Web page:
Stop Listen to the Body!
So I noticed it was gone after I checked in and started to panic. I must have left it at the airport – so back I go to the airport in another over-priced taxi but on the way I realized – no it fell out int he first taxi and a peace settled over me – I would get it back.
5 minutes later the phone rang in the car — my passport had been delivered back to my geusthouse.
Travel Advice: never get in a taxi with a person who feels creepy. I knew when I looked at this man that I could trust him.
He was kind and he had heaps of friends: while he drove me into town he said hello to other drivers and chatted with them in the choked with traffic roadways – smiling the whole time.
This country is full of love and kindness. Except for maybe the military who control everthing but even that is thawing. Aung San Sui Kyi is having meetings with her former captors who kept her on house arrest. The louts.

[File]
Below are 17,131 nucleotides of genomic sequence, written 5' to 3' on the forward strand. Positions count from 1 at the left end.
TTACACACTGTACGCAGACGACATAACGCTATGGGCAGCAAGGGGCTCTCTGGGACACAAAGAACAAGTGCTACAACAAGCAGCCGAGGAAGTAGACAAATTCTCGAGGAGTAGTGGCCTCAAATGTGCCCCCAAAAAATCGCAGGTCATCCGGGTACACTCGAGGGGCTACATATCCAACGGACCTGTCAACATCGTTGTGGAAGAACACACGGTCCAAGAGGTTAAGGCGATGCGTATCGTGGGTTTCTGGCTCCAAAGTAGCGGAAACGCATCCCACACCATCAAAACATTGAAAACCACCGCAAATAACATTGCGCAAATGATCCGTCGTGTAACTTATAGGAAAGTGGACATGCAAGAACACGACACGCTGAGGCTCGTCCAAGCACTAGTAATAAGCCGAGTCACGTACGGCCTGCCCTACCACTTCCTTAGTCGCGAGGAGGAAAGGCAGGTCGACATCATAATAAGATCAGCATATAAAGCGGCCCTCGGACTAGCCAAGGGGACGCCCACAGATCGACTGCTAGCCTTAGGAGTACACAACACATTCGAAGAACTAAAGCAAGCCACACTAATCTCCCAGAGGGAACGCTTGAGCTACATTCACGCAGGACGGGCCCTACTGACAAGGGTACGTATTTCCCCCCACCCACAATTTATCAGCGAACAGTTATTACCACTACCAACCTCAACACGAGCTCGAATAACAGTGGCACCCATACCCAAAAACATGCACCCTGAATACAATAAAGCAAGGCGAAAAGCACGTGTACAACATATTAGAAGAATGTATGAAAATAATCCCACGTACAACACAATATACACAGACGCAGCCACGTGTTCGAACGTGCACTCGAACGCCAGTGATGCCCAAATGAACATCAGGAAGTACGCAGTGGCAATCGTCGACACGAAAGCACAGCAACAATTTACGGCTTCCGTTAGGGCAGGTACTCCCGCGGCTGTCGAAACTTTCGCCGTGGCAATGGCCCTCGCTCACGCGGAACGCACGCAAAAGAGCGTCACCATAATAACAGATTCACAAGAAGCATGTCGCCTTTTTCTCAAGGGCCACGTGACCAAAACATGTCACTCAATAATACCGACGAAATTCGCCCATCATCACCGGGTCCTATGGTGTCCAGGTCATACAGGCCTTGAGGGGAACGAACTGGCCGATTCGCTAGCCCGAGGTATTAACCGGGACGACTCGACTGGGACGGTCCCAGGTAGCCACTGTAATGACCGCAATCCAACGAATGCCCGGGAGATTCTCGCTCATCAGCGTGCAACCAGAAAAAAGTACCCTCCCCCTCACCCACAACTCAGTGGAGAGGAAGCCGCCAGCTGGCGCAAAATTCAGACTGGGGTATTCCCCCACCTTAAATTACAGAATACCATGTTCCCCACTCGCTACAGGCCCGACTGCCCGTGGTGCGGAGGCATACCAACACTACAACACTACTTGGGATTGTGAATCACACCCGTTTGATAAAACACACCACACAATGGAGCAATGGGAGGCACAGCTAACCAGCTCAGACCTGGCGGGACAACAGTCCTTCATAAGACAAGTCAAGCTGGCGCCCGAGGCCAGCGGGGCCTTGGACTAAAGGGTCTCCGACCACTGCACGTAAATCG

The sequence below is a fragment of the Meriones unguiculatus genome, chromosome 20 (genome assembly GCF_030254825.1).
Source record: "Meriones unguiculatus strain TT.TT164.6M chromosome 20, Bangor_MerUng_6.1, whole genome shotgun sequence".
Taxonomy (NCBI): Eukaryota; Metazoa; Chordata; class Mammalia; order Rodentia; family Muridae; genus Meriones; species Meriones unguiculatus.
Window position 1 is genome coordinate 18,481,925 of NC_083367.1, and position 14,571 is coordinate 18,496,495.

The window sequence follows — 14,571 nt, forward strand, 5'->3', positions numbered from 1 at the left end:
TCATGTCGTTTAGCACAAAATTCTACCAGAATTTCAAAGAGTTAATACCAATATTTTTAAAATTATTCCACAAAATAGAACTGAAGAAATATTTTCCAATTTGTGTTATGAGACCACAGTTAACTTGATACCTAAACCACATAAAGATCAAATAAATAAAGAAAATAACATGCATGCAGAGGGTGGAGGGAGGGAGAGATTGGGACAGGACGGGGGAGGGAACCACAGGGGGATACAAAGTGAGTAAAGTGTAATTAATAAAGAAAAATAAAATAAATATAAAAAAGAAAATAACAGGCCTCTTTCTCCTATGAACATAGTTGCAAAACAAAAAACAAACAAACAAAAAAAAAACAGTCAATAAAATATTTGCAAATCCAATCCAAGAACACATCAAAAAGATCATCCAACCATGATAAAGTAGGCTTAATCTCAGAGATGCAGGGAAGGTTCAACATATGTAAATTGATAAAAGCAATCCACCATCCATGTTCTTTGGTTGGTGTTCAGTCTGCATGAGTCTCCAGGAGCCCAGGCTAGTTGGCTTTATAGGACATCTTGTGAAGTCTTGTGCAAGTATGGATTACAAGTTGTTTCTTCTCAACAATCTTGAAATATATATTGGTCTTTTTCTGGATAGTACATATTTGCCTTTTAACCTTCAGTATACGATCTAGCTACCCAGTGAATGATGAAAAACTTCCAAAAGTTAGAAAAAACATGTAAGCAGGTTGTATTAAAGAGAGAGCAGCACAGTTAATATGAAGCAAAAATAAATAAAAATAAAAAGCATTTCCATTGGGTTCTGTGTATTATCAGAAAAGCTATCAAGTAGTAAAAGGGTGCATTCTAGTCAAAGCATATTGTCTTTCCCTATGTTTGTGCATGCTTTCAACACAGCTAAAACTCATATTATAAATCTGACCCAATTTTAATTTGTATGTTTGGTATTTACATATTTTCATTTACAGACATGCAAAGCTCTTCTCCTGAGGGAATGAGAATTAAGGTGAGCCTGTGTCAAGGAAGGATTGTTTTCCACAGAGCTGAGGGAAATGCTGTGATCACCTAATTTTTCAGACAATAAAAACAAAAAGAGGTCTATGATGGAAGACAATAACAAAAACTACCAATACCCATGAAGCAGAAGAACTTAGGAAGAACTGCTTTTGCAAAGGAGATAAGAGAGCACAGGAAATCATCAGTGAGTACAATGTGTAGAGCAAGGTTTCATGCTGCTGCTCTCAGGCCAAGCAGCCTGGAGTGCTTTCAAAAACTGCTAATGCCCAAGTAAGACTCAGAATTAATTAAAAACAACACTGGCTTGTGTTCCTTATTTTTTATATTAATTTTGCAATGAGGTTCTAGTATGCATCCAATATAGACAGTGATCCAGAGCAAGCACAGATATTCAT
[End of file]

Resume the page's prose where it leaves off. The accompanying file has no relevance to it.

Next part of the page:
The military like to say she was free to go and that is true but they would have never let her back in Burma if she went to see her family in England. This is what can happen to large spirits. The Burmese love her. And the authorities find this annoying.
Fact: she was forced into house arrest after winning the people’s vote to put her in power 20 years ago. That’s when the barbed wire was installed around her home and her family in England forbidden to visit. Heinous. But she may be in command in a few years when they have another election. Sure hope so.